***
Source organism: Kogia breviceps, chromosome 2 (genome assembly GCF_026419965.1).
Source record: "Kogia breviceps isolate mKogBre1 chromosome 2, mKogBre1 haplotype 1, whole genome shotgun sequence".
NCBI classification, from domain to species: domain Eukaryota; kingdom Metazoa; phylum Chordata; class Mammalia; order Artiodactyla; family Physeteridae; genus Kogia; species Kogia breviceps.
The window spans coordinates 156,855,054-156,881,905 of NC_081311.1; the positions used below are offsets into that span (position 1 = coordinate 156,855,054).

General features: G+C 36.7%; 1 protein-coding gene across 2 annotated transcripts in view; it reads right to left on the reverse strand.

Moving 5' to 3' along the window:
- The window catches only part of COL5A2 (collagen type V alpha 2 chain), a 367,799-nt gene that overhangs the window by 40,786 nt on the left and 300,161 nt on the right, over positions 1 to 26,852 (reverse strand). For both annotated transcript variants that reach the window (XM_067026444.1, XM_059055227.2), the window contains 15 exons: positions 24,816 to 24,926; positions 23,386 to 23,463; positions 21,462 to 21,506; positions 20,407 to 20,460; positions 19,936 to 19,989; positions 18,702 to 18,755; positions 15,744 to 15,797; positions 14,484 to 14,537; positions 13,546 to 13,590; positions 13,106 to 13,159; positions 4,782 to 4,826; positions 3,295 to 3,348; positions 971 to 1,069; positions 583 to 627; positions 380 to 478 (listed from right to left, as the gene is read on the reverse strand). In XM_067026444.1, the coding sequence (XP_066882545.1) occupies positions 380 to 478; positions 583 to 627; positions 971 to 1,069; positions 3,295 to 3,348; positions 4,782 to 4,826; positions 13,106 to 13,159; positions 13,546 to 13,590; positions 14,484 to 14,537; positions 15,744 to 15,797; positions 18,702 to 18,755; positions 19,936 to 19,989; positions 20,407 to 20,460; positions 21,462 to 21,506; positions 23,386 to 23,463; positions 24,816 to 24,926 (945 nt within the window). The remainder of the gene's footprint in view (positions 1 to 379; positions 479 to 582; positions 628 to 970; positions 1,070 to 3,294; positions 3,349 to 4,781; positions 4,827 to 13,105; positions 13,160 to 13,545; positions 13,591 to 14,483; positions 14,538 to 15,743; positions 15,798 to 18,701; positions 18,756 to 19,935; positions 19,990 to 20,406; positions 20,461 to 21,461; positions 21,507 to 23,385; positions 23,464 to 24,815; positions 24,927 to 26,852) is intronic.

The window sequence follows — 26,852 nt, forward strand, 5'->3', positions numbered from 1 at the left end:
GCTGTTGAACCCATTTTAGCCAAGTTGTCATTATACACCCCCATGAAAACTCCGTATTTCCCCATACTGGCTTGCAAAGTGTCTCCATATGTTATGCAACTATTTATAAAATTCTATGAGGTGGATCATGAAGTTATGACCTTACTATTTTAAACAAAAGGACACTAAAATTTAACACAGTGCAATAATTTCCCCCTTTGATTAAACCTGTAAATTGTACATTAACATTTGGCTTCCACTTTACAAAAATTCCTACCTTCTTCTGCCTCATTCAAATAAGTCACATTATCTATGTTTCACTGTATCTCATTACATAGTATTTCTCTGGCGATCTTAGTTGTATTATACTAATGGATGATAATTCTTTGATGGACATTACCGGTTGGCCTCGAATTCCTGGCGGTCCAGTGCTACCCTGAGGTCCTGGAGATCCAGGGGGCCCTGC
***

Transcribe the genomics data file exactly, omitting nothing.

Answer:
Source organism: Kogia breviceps, chromosome 2 (genome assembly GCF_026419965.1).
Source record: "Kogia breviceps isolate mKogBre1 chromosome 2, mKogBre1 haplotype 1, whole genome shotgun sequence".
NCBI classification, from domain to species: domain Eukaryota; kingdom Metazoa; phylum Chordata; class Mammalia; order Artiodactyla; family Physeteridae; genus Kogia; species Kogia breviceps.
The window spans coordinates 156,855,054-156,881,905 of NC_081311.1; the positions used below are offsets into that span (position 1 = coordinate 156,855,054).

General features: G+C 36.7%; 1 protein-coding gene across 2 annotated transcripts in view; it reads right to left on the reverse strand.

Moving 5' to 3' along the window:
- The window catches only part of COL5A2 (collagen type V alpha 2 chain), a 367,799-nt gene that overhangs the window by 40,786 nt on the left and 300,161 nt on the right, over positions 1 to 26,852 (reverse strand). For both annotated transcript variants that reach the window (XM_067026444.1, XM_059055227.2), the window contains 15 exons: positions 24,816 to 24,926; positions 23,386 to 23,463; positions 21,462 to 21,506; positions 20,407 to 20,460; positions 19,936 to 19,989; positions 18,702 to 18,755; positions 15,744 to 15,797; positions 14,484 to 14,537; positions 13,546 to 13,590; positions 13,106 to 13,159; positions 4,782 to 4,826; positions 3,295 to 3,348; positions 971 to 1,069; positions 583 to 627; positions 380 to 478 (listed from right to left, as the gene is read on the reverse strand). In XM_067026444.1, the coding sequence (XP_066882545.1) occupies positions 380 to 478; positions 583 to 627; positions 971 to 1,069; positions 3,295 to 3,348; positions 4,782 to 4,826; positions 13,106 to 13,159; positions 13,546 to 13,590; positions 14,484 to 14,537; positions 15,744 to 15,797; positions 18,702 to 18,755; positions 19,936 to 19,989; positions 20,407 to 20,460; positions 21,462 to 21,506; positions 23,386 to 23,463; positions 24,816 to 24,926 (945 nt within the window). The remainder of the gene's footprint in view (positions 1 to 379; positions 479 to 582; positions 628 to 970; positions 1,070 to 3,294; positions 3,349 to 4,781; positions 4,827 to 13,105; positions 13,160 to 13,545; positions 13,591 to 14,483; positions 14,538 to 15,743; positions 15,798 to 18,701; positions 18,756 to 19,935; positions 19,990 to 20,406; positions 20,461 to 21,461; positions 21,507 to 23,385; positions 23,464 to 24,815; positions 24,927 to 26,852) is intronic.

The window sequence follows — 26,852 nt, forward strand, 5'->3', positions numbered from 1 at the left end:
GCTGTTGAACCCATTTTAGCCAAGTTGTCATTATACACCCCCATGAAAACTCCGTATTTCCCCATACTGGCTTGCAAAGTGTCTCCATATGTTATGCAACTATTTATAAAATTCTATGAGGTGGATCATGAAGTTATGACCTTACTATTTTAAACAAAAGGACACTAAAATTTAACACAGTGCAATAATTTCCCCCTTTGATTAAACCTGTAAATTGTACATTAACATTTGGCTTCCACTTTACAAAAATTCCTACCTTCTTCTGCCTCATTCAAATAAGTCACATTATCTATGTTTCACTGTATCTCATTACATAGTATTTCTCTGGCGATCTTAGTTGTATTATACTAATGGATGATAATTCTTTGATGGACATTACCGGTTGGCCTCGAATTCCTGGCGGTCCAGTGCTACCCTGAGGTCCTGGAGATCCAGGGGGCCCTGC